Robert and Brenda Johnson brought suit against Aaron and Patricia Raatz on a promissory note executed pursuant to an agreement for the sale of a business, and the defendants asserted a counterclaim for the balance owed to the lien creditor of a van conveyed to the defendants as part of the sale. On cross motions for summary judgment, the trial court denied the plaintiffs' motion and granted the defendants' motion. The plaintiffs appeal.
The material facts are not in dispute. The parties entered into a "Contract for Sale and Purchase" (the "agreement") dated April 14, 1989, whereby appellants, the sole shareholders of the stock of East Metro Executive, Inc. (the "company"), as "Seller," agreed to transfer to appellees, as "Buyer," "free from all liabilities and encumbrances, [the company] including the goodwill . . ., and all other indicia of possession, furniture, equipment, merchandise and all other assets of the [company] . . . free and clear of any debts, mortgages or security interests except as stated herein." The contract provided for the purchase price of $32,000 to be paid in eight installments, with $6,000 due on April 14, 1989, the closing date, $6,000 due on July 14, 1989, and the remaining payments due on July 14th of the six succeeding years. The contract, which was prepared by appellee Aaron Raatz, also provided, inter alia, that "Seller warr[a]nts that there are no known or undisclosed liabilities of [the company] and [agrees] to hold the Buyer harmless from any known or undisclosed liabilities" (paragraph 12); that "[a]ny secured party holding a lien on any asset to be sold hereunder shall consent to Buyer assuming such lien and indebtedness within 10 business days" (paragraph 14); and that "Seller shall convey title to said assets by Bill of Sale Absolute giving good and marketable title" (paragraph 17).
A separate document dated May 3, 1989 and entitled "Inventory" was prepared pursuant to paragraph 4 of the agreement, which required an inventory of the items to be transferred to appellees in the sale. This document lists as an asset of the company a "1986 Plymouth Voyager Van" with a value of $10,000. It is undisputed that appellant Robert Johnson, not the company, had title to the van, and that it was subject to a security interest held by Chrysler Credit Corporation. The parties agree that this van was to be included in the assets sold to appellees. Johnson testified by affidavit that prior to the April 14 closing date, he disclosed to appellees the existence of the security interest in the van. He averred that during the negotiation period he visited several automobile dealerships with appellee Aaron Raatz because Raatz was interested in trading the van for a newer model, and that a trade-in proposal prepared for Raatz by one dealer reflected that a balance of $8,027 was owed to Chrysler Credit on the 1986 van.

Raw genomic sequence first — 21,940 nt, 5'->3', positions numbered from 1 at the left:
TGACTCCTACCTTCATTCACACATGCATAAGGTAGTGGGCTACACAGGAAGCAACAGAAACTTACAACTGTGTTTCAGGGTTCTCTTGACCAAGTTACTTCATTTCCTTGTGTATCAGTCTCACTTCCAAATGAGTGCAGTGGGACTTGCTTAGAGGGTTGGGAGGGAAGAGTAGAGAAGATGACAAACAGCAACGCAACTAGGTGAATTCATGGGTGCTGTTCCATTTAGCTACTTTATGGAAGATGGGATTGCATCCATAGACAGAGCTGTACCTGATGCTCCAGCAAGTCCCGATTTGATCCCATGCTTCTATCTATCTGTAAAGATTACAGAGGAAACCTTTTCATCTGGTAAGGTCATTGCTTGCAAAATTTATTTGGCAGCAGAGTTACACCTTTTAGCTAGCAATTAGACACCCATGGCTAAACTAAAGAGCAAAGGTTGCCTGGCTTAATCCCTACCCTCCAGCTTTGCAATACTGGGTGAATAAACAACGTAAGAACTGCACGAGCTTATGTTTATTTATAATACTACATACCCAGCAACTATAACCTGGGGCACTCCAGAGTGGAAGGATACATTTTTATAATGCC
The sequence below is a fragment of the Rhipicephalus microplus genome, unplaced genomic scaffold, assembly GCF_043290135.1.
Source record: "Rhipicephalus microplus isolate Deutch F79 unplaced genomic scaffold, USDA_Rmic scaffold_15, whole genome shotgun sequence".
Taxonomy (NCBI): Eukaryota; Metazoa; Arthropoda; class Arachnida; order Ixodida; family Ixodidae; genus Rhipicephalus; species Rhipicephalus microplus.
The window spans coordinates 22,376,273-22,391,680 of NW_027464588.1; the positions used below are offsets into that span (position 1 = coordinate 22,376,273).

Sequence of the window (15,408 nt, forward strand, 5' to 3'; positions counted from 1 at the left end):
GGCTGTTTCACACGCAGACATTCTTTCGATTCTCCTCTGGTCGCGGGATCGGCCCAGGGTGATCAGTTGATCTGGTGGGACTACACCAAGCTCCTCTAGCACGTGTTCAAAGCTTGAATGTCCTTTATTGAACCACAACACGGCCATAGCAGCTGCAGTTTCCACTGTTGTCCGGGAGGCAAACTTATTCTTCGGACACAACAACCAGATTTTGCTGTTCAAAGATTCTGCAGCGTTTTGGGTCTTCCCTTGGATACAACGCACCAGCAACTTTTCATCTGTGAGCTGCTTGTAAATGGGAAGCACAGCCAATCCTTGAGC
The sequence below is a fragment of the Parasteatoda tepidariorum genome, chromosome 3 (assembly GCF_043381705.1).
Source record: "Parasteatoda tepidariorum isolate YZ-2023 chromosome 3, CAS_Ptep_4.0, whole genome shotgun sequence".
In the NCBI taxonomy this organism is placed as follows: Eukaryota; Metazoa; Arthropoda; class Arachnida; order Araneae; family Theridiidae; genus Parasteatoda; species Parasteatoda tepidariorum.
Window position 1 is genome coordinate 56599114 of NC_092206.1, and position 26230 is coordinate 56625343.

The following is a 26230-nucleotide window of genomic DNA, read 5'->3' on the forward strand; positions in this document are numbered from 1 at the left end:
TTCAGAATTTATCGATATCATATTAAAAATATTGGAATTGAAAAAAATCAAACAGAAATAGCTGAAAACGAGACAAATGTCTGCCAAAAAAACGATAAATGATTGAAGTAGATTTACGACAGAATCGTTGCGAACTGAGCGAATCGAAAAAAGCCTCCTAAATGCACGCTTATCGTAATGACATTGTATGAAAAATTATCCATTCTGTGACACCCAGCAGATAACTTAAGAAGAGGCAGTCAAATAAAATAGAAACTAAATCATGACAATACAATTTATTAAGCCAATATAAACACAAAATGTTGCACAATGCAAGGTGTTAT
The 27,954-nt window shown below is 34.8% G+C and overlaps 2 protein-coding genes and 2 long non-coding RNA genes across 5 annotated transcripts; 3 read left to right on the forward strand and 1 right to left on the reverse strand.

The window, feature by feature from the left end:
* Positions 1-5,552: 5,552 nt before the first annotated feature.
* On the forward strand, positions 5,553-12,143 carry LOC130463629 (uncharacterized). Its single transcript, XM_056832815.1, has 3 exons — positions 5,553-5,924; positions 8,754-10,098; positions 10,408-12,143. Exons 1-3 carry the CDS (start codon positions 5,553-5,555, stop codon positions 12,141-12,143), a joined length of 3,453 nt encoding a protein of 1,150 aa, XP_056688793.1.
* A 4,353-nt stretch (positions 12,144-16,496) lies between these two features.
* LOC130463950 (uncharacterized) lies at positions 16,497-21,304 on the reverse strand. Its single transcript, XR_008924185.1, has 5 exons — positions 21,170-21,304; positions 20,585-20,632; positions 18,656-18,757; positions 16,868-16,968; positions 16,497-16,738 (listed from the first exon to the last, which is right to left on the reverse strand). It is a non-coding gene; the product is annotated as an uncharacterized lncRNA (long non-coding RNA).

On April 25, 1989, Robert Johnson executed a bill of sale providing that "in consideration of [the] payoff value to Chrysler Credit ($8003)," he transferred title to the 1986 van to Aaron Raatz "free from all [e]ncumbrances." Johnson averred that as part of this transaction he gave to appellees the coupon book used to make monthly payments to Chrysler Credit. After execution of the agreement, appellees began paying to Chrysler Credit the monthly payments of $333.07 due on the van. When their July 1989 promissory note payment came due, appellees deducted from it the amount they had paid to date on the van. Appellants then filed suit to recover the amounts past due on the note, and appellees counterclaimed, asserting breach of the covenants obligating appellants to transfer the company assets free and clear of all encumbrances. The trial court held that appellees were entitled to the amount they had paid on the van obligation to date plus the amount of the remaining balance less the amounts they had withheld from the note payments.
In three enumerations of error, appellants contend that the trial court erred in its construction of the agreement and by finding that appellants breached the agreement so as to entitle appellees to recover on their setoff counterclaim. Appellants first contend a fact question remains whether the parties intended the van sale to be governed by the agreement or whether they made a separate contract for that transaction. Appellants base their arguments on the fact that on its face the agreement, which purported to transfer to appellees the assets of the company, does not appear to apply to the transfer of the van because the vehicle was owned by appellant Robert Johnson, not by the company. Nonetheless, a basic rule of contract construction is that we must " 'look to the substantial purpose which must be supposed to have influenced the minds of the parties, rather than at the details of making such purpose effectual.' [Cit.]" Friedman v. Friedman, 259 Ga. 530